1695.12. In any transaction in which an equity seller purports to grant a residence in foreclosure to an equity purchaser by any instrument which appears to be an absolute conveyance and reserves to himself or herself or is given by the equity purchaser an option to repurchase, such transaction shall create a presumption affecting the burden of proof, which may be overcome by clear and convincing evidence to the contrary that the transaction is a loan transaction, and the purported absolute conveyance is a mortgage; however, such presumption shall not apply to a bona fide purchaser or encumbrancer for value without notice of a violation of this chapter, and knowledge on the part of any such person or entity that the property was “residential real property in foreclosure” shall not constitute notice of a violation of this chapter. This section shall not be deemed to abrogate any duty of inquiry which exists as to rights or interests of persons in possession of the residential real property in foreclosure.

1695.13. It is unlawful for any person to initiate, enter into, negotiate, or consummate any transaction involving residential real property in foreclosure, as defined in Section 1695.1, if such person, by the terms of such transaction, takes unconscionable advantage of the property owner in foreclosure.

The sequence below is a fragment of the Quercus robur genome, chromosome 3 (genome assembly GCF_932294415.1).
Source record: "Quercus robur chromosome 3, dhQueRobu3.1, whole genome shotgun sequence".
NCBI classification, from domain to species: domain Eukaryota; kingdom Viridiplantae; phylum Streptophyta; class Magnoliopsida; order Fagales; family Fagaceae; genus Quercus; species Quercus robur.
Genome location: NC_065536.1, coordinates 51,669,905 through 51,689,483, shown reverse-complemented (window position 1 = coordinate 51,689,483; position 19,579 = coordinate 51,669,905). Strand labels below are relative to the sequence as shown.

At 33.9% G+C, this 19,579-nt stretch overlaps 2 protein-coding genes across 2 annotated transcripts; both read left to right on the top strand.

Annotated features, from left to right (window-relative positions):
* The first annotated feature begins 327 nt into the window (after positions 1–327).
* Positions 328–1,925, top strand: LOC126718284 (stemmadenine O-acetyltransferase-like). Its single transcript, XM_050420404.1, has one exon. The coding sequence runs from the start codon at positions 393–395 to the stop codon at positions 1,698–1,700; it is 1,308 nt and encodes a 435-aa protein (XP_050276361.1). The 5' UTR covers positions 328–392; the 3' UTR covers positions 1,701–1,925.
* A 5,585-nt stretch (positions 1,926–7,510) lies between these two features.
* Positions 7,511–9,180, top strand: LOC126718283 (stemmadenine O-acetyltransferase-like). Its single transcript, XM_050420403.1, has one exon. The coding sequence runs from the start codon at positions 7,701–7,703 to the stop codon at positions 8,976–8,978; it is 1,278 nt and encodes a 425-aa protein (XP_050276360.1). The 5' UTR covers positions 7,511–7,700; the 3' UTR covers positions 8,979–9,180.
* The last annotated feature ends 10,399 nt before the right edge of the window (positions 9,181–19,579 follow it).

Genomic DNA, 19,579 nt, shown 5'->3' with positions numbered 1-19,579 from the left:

Obviously a leaseback falls squarely within this act. Further, ANY transaction done on a property in foreclosure falls under this act as well…to include the PacTrust. All require you to meet the requirements of the act. After you have read this information my best advice would be to get with an attorney in California who is familiar with the foreclosure laws there to make sure you are not placing yourself in a vulnerable position.

Personally, I would not consider doing a lease/option back to the seller in California. My view would be to acquire the property and have the seller move on. But there is also case law in California concerning a lease/back situation where the investor was taken to the cleaners…unfortunately I don’t remember the name of the case. For some reason the name Onofrio sticks in the back of my mind, but that may be an old memory acting up too.

JPiper

Re: Lease option to owner in foreclosure - Posted by dewCO

Posted by dewCO on December 21, 2000 at 09:14:52:

It’s not only a foreclosure consultant issue, I’m told it’s their consumer protectin laws. You can’t “unjustly” gain beause of someone else’s misfortune, but don’t know the legal language. that’s one reason that Joe Kaiser recommends never taking more than 50% of the value of the property. IF there’s more equity than that he shares it with the seller/owner I believe. Can’t site the statute to you in Calif. law, but it exists. You might look at the PACTrust as a means of avoiding this issue, at